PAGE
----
Turkey // The Turquoise Coast //

The Xanthos valley

The heart of Lycia, east of Fethiye, is home to several archeological sites, including the ancient citadel-cities of Tlos and Pınara, on opposite sides of the Xanthos valley. Tlos had the geographical advantage, lying above a rich, open flood plain and sheltered to the east by the Massikytos range (today’s Akdağ); Pınara’s surrounding hilly terrain was difficult to cultivate. Even more remote and less fertile is mysterious Sidyma, up on the ridge separating the valley from the Mediterranean. All these cities were unearthed by the English traveller Charles Fellows between 1838 and 1842, contemporaneous with his work – or rather pillaging – at Xanthos, though he seems to have left the nearby religious sanctuary of Letoön and the naval fortress of Pydnae unmolested.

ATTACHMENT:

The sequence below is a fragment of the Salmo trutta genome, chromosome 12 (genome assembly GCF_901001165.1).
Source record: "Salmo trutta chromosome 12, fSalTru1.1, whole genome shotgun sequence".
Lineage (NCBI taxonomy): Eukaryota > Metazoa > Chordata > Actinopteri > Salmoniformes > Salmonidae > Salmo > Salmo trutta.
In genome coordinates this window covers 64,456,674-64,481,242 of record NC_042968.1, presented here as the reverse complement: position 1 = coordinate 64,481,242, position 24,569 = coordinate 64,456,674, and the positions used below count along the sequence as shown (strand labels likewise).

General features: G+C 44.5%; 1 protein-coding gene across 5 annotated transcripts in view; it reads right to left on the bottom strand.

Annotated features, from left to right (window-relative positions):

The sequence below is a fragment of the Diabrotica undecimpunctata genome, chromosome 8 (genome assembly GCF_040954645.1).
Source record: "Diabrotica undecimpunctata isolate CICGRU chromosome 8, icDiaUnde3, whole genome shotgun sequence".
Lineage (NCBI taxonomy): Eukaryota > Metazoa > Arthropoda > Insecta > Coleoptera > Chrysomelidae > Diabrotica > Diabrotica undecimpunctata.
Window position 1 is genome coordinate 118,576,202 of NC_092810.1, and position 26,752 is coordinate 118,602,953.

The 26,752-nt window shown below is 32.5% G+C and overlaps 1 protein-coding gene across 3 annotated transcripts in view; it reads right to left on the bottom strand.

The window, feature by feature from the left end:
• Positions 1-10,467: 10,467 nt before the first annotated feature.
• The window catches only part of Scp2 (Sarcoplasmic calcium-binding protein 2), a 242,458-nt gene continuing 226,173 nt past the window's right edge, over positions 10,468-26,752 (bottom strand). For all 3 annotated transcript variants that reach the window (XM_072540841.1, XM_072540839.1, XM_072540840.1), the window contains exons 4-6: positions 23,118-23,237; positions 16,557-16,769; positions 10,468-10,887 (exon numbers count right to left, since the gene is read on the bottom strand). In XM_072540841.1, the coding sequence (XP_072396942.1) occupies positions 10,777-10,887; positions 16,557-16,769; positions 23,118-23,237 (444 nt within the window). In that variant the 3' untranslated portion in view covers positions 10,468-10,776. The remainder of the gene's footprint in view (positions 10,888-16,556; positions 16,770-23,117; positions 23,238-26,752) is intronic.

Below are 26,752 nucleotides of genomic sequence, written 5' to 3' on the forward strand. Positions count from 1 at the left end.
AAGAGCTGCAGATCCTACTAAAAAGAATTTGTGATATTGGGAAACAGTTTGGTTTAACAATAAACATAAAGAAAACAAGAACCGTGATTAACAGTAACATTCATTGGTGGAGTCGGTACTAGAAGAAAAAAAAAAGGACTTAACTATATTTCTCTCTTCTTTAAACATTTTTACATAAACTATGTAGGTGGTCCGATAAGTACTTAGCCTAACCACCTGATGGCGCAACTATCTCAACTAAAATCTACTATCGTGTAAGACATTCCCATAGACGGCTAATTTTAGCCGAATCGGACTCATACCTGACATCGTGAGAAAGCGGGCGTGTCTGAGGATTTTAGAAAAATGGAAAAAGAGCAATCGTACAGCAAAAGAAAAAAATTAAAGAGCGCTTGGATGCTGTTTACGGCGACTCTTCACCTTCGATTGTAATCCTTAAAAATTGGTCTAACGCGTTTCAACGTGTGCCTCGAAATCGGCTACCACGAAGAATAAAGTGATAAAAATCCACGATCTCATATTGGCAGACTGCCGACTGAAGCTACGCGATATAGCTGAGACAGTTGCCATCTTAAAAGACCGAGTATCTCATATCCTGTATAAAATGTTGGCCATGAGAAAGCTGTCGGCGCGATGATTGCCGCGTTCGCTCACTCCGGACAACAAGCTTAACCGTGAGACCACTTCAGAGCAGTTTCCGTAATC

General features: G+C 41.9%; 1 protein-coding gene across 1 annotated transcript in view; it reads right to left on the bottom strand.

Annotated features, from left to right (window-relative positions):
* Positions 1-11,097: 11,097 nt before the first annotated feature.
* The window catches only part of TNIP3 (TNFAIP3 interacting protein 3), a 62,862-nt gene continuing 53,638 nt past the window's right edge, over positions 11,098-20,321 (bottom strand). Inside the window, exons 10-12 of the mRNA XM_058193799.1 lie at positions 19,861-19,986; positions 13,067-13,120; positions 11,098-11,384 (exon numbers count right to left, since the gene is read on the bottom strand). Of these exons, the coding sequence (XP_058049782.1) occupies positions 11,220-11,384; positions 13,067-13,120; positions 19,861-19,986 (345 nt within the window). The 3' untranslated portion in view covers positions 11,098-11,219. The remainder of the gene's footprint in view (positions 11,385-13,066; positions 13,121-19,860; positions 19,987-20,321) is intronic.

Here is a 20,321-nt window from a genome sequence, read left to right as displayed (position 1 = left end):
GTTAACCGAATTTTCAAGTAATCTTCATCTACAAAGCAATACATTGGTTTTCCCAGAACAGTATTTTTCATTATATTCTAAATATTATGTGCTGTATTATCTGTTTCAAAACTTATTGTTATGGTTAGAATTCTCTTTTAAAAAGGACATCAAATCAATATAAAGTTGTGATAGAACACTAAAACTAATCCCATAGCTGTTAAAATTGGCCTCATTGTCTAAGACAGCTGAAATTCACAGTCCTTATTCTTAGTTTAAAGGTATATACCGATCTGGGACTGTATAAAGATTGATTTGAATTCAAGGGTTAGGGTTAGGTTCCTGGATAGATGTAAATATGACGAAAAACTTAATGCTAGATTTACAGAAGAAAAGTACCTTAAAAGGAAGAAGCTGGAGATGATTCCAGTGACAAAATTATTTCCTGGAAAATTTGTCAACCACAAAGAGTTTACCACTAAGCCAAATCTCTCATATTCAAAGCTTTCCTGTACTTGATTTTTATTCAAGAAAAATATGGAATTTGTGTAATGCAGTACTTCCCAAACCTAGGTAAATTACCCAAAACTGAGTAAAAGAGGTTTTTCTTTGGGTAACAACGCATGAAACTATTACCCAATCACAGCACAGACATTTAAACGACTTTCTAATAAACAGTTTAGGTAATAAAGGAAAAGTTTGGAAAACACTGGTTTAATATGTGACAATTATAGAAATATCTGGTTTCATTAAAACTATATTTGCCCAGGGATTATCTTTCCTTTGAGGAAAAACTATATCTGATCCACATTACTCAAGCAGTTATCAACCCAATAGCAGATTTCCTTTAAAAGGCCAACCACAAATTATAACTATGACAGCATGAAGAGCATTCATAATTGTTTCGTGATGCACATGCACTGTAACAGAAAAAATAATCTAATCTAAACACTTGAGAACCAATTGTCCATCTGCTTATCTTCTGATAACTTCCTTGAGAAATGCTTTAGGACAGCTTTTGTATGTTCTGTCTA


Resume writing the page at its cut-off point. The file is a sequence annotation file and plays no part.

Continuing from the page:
Mostly following the valley of the ancient Xanthos River (now the Eşen Çayı), the road between Fethiye and Kalkan threads through an immensely fertile area that’s known for its cotton, tomatoes and other market-garden crops. The fact that plans for a local airport have never materialized, in tandem with archeological restrictions, means that has growth at Patara, the main resort, has remained modest by Turkish coastal standards. Between Tlos and Patara, the magnificent river gorge of Saklıkent is easily reached by dolmuş or with your own vehicle, though it’s become something of a tourist circus. Fans of isolated ruins can instead visit the unpromoted, unspoiled Lycian city of Oenoanda, high in the mountains north of Tlos.

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